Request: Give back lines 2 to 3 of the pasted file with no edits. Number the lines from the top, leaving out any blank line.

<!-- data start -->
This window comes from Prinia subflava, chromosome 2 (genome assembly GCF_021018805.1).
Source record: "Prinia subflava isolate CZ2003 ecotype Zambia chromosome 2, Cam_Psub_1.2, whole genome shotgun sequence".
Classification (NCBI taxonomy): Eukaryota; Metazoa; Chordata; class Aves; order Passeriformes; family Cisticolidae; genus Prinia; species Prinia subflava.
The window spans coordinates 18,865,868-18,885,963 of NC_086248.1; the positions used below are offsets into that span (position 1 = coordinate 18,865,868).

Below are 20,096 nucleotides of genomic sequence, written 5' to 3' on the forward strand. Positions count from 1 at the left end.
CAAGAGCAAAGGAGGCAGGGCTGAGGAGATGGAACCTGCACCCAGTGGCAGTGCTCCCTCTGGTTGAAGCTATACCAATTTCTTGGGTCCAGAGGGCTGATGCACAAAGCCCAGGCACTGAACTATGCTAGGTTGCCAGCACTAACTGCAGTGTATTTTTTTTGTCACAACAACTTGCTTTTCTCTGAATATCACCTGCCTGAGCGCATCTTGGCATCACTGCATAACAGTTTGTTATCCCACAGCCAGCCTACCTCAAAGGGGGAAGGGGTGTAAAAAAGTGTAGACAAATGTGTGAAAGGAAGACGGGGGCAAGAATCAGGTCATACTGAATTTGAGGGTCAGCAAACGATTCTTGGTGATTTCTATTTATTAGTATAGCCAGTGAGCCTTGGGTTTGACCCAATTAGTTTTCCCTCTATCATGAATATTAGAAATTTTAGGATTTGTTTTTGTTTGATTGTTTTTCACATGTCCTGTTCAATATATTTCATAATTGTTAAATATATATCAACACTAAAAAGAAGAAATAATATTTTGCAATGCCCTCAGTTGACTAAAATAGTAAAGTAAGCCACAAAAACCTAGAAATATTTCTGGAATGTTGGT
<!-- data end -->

Source record: "Prinia subflava isolate CZ2003 ecotype Zambia chromosome 2, Cam_Psub_1.2, whole genome shotgun sequence".
Classification (NCBI taxonomy): Eukaryota; Metazoa; Chordata; class Aves; order Passeriformes; family Cisticolidae; genus Prinia; species Prinia subflava.